Olympus E-400 Review

Review Date: January 25th 2007
Author: Michael Roscoe

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Page 1
Introduction / Ease of Use
Page 2
Image Quality
Page 3
Sample Images
Page 4
Design
Page 5
Specifications
Page 6
Conclusion

Image Quality

All of the sample images in this Review were captured using the (SHQ) JPEG setting with the large (3648 x 2736/10M) image size option producing a file that is between 6-7Mb.

Noise

The Olympus E-400 has an impressive 13 ISO settings that can be set when shooting in the PSAM modes. The E-400's 100-1600 ISO range should enable photographers enough flexibility to capture images in both bright and dull illumination. Its lowest rating outputs virtually noise free files up to ISO 800. It is only at its highest setting that any grain becomes noticeable in shadow areas. Here are some 100% crops which show the noise levels for each ISO setting.

ISO 100 (100% Crop)

ISO 125 (100% Crop)

   

ISO 160 (100% Crop)

ISO 200 (100% Crop)

   

ISO 250 (100% Crop)

ISO 320 (100% Crop)

   

ISO 400 (100% Crop)

ISO 500 (100% Crop)

   

ISO 640 (100% Crop)

ISO 800 (100% Crop)

   

ISO 1000 (100% Crop)

ISO 1250 (100% Crop)

   

ISO 1600 (100% Crop)

 
 

Sharpening

Here are two 100% crops which have been Saved as Web - Quality 50 in Photoshop. The right-hand image has had some sharpening applied in Photoshop. The out-of-the camera images at the default setting are a little soft and benefit from some further sharpening in a program like Adobe Photoshop. Alternatively you can change the in-camera sharpening level if you don't like the default results.

Original (100% Crop)

Sharpened (100% Crop)

   
   

File Quality

This Olympus E-400 has four different file quality settings with SHQ being the highest quality JPEG option and RAW producing the largest file size. Here are some 100% crops which show the quality of the various options, with the file size shown in brackets.

10M SHQ (6.27Mb) (100% Crop)
10M SQ (3.27Mb) (100% Crop)
   
10M HQ (2Mb) (100% Crop)
10M RAW (21.03Mb) (100% Crop)

Chromatic Aberrations

The Olympus E-400 performed impressively showing no signs of chromatic aberrations or purple fringing even when capturing images with high-contrast lighting. Here is a 100% crop which shows how few chromatic aberrations there are:

Chromatic Aberrations (100% Crop)
 

Macro

Entry-level DSLR users opting for the Olympus E-400 kit will find the two lenses will enable them to capture most general subject matter. However, the 28-84mm and 80-300mm (35mm equiv.) lenses are not capable of a true 1:1 macro reproduction, but practitioners will be able to get quite near with a 25cm focusing distance. The first image shows how close you can get to the subject (in this case a compact flash card). The second image is a 100% crop.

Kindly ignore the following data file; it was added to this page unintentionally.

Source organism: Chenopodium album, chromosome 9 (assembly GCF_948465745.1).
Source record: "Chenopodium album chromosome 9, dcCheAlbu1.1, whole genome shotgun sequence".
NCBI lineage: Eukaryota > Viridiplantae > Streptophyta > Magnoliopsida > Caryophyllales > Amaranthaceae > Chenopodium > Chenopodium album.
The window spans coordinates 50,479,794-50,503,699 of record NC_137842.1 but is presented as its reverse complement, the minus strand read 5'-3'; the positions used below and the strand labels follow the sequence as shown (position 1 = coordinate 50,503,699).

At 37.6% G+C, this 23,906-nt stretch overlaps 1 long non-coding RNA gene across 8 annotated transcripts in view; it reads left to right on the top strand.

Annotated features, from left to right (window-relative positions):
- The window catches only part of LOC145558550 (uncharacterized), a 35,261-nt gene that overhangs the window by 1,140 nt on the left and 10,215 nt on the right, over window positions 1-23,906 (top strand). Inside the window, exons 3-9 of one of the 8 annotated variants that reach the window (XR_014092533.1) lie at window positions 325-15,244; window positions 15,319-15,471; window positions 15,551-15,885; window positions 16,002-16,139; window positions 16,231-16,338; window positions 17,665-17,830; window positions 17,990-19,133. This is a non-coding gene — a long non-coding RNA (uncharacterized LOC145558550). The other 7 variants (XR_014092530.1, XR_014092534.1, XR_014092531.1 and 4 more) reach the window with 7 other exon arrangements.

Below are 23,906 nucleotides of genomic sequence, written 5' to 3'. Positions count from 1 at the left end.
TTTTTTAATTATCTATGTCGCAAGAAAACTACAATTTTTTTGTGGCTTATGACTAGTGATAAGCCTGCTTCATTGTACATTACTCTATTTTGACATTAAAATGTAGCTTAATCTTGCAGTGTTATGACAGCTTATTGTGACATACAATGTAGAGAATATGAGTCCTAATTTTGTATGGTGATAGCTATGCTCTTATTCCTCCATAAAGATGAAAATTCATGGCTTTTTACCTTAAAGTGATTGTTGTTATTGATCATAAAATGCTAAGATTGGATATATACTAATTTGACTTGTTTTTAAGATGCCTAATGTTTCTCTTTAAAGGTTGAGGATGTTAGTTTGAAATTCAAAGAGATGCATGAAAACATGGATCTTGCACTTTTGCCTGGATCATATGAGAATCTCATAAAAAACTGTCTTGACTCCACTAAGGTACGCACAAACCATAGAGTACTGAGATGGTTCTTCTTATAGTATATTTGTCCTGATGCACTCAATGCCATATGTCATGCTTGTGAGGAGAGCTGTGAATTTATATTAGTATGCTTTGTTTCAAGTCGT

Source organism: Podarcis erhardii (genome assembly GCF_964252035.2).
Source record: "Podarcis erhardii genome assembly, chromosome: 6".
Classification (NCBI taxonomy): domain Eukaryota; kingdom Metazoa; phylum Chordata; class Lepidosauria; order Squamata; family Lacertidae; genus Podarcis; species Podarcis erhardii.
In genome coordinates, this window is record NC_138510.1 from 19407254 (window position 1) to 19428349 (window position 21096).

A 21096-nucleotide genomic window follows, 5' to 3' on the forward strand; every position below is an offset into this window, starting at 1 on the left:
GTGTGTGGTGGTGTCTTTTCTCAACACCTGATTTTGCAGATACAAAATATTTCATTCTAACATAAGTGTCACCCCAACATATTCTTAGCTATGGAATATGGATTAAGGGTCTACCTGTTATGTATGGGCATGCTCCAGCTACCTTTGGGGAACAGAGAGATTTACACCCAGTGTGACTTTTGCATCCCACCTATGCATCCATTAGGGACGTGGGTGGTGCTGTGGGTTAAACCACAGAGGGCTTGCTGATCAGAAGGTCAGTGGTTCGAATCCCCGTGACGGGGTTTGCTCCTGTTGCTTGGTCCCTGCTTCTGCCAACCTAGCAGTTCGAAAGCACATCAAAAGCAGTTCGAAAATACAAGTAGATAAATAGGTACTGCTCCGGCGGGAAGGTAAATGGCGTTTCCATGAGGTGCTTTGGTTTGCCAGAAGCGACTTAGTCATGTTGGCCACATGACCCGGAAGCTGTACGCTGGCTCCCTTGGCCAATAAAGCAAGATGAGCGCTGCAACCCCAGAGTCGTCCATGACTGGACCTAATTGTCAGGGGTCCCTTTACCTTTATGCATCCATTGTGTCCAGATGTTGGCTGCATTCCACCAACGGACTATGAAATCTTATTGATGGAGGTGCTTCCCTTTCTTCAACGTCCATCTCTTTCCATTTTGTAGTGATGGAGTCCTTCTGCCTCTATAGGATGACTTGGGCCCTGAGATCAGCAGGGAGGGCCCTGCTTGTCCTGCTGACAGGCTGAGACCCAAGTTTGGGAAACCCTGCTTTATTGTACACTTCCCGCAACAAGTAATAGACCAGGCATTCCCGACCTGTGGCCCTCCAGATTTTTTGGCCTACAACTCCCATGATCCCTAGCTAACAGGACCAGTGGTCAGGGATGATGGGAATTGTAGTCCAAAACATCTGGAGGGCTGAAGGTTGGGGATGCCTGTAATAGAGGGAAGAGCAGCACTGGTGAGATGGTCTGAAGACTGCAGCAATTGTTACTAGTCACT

Macro Shot

Macro Shot (100% Crop)

   

Flash

The Olympus E-400's pop-up flash has a guide number of 10 and flash compensation of +/- 2 EV in 1/3 EV steps. It also has a plethora of settings including red-eye reduction, slow synchronization, slow synchronisation 2nd curtain, a fill-in function and slow synchronisation with red-eye reduction. These shots of a magnolia wall were taken at a distance of 1.5m. Below are also some test shots in the different flash modes.

Flash Off

 
ISO 64
 
   

Auto Flash - Wide Angle (28mm)

Auto Flash - Telephoto (84mm)

ISO 64
ISO 64
   

And here are some portrait shots. As you can see, neither the Flash On setting or the Red-Eye Reduction option caused any red-eye.

Flash On

Flash On (100% Crop)
   

Flash - Red-Eye Reduction

Flash - Red-Eye Reduction (100% Crop)
   

Night Shot

The Olympus E-400 maximum shutter speed is 30 seconds, which is great news if you're seriously interested in night photography. The shot below was taken using a shutter speed of 0.3 seconds, aperture of f/5 at ISO 1600. I've included a 100% crop of the image to show what the quality is like.

Night Shot

Night Shot (100% Crop)
   

Overall Image Quality

The Olympus E-400 manages to incorporate a 10.8 megapixel 4:3 ratio CCD sensor. Its 10 million effective pixels produce impressive results that should more than satisfy the discerning photo enthusiast. The Olympus SHQ (JPEG) image files can easily be printed out at A4 size, as its image size is 30.89 x 23.16 cm at 300ppi. Photographers will inevitably notice some grain at higher ISOs and minor pixelation when output at A3 size, but any imperfections are acceptable for a camera in this price range. Overall image quality is good enough even though some images may benefit from extra sharpening. Colours appear natural and accurately rendered, and it is difficult to spot any chromatic aberrations or any evidence of purple fringing, even in challenging lighting conditions. The E-400's 100-1600 ISO range should enable photographers enough flexibility to capture images in both bright and dull illumination. Its lowest rating outputs virtually noise free files up to ISO 800. It is only at its highest setting that any grain becomes noticeable in shadow areas. Most sub 1000 DSLR feature a built-in pop-up flash and the one on the Olympus E-400 is more than capable of filling in backlit subjects and avoiding red-eye with ease.

Page 1
Introduction / Ease of Use
Page 2
Image Quality
Page 3
Sample Images
Page 4
Design
Page 5
Specifications
Page 6
Conclusion

DIWAPhotographyBLOG is a member of the DIWA organisation. Our test results for the Olympus E-400 have been submitted to DIWA for comparison with test results for different samples of the same camera model supplied by other DIWA member sites.

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